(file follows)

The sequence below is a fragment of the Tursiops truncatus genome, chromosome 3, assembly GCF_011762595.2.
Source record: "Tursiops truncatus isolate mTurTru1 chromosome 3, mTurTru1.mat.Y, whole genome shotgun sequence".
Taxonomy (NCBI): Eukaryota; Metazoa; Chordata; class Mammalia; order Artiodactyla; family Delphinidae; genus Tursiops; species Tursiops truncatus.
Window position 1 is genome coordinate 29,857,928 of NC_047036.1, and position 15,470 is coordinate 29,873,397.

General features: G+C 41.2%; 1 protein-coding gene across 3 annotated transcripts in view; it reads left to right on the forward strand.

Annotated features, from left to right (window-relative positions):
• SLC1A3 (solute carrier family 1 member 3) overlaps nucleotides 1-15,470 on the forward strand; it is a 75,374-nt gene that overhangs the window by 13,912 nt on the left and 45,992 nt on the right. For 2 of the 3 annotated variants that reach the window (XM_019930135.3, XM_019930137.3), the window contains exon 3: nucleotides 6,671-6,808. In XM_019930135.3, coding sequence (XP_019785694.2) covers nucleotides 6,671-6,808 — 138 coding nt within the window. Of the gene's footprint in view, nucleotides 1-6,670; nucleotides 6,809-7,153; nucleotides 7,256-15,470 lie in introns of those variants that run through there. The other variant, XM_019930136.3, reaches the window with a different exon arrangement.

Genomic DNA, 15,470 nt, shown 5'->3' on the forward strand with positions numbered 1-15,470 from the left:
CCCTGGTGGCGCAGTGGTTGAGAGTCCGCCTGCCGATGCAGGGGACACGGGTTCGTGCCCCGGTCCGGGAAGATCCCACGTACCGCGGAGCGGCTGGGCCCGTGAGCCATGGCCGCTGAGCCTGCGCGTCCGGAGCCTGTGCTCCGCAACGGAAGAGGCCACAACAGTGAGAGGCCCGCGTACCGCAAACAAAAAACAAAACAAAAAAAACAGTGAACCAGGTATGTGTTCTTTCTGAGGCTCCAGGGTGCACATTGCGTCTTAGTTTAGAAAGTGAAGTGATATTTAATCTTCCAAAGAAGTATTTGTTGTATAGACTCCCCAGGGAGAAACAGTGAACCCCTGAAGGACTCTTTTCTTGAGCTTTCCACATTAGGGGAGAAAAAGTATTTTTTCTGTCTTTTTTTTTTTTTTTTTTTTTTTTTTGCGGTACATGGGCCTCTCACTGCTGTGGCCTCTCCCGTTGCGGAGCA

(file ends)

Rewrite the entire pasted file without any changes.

The sequence below is a fragment of the Tursiops truncatus genome, chromosome 3, assembly GCF_011762595.2.
Source record: "Tursiops truncatus isolate mTurTru1 chromosome 3, mTurTru1.mat.Y, whole genome shotgun sequence".
Taxonomy (NCBI): Eukaryota; Metazoa; Chordata; class Mammalia; order Artiodactyla; family Delphinidae; genus Tursiops; species Tursiops truncatus.
Window position 1 is genome coordinate 29,857,928 of NC_047036.1, and position 15,470 is coordinate 29,873,397.

General features: G+C 41.2%; 1 protein-coding gene across 3 annotated transcripts in view; it reads left to right on the forward strand.

Annotated features, from left to right (window-relative positions):
• SLC1A3 (solute carrier family 1 member 3) overlaps nucleotides 1-15,470 on the forward strand; it is a 75,374-nt gene that overhangs the window by 13,912 nt on the left and 45,992 nt on the right. For 2 of the 3 annotated variants that reach the window (XM_019930135.3, XM_019930137.3), the window contains exon 3: nucleotides 6,671-6,808. In XM_019930135.3, coding sequence (XP_019785694.2) covers nucleotides 6,671-6,808 — 138 coding nt within the window. Of the gene's footprint in view, nucleotides 1-6,670; nucleotides 6,809-7,153; nucleotides 7,256-15,470 lie in introns of those variants that run through there. The other variant, XM_019930136.3, reaches the window with a different exon arrangement.

Genomic DNA, 15,470 nt, shown 5'->3' on the forward strand with positions numbered 1-15,470 from the left:
CCCTGGTGGCGCAGTGGTTGAGAGTCCGCCTGCCGATGCAGGGGACACGGGTTCGTGCCCCGGTCCGGGAAGATCCCACGTACCGCGGAGCGGCTGGGCCCGTGAGCCATGGCCGCTGAGCCTGCGCGTCCGGAGCCTGTGCTCCGCAACGGAAGAGGCCACAACAGTGAGAGGCCCGCGTACCGCAAACAAAAAACAAAACAAAAAAAACAGTGAACCAGGTATGTGTTCTTTCTGAGGCTCCAGGGTGCACATTGCGTCTTAGTTTAGAAAGTGAAGTGATATTTAATCTTCCAAAGAAGTATTTGTTGTATAGACTCCCCAGGGAGAAACAGTGAACCCCTGAAGGACTCTTTTCTTGAGCTTTCCACATTAGGGGAGAAAAAGTATTTTTTCTGTCTTTTTTTTTTTTTTTTTTTTTTTTTTGCGGTACATGGGCCTCTCACTGCTGTGGCCTCTCCCGTTGCGGAGCA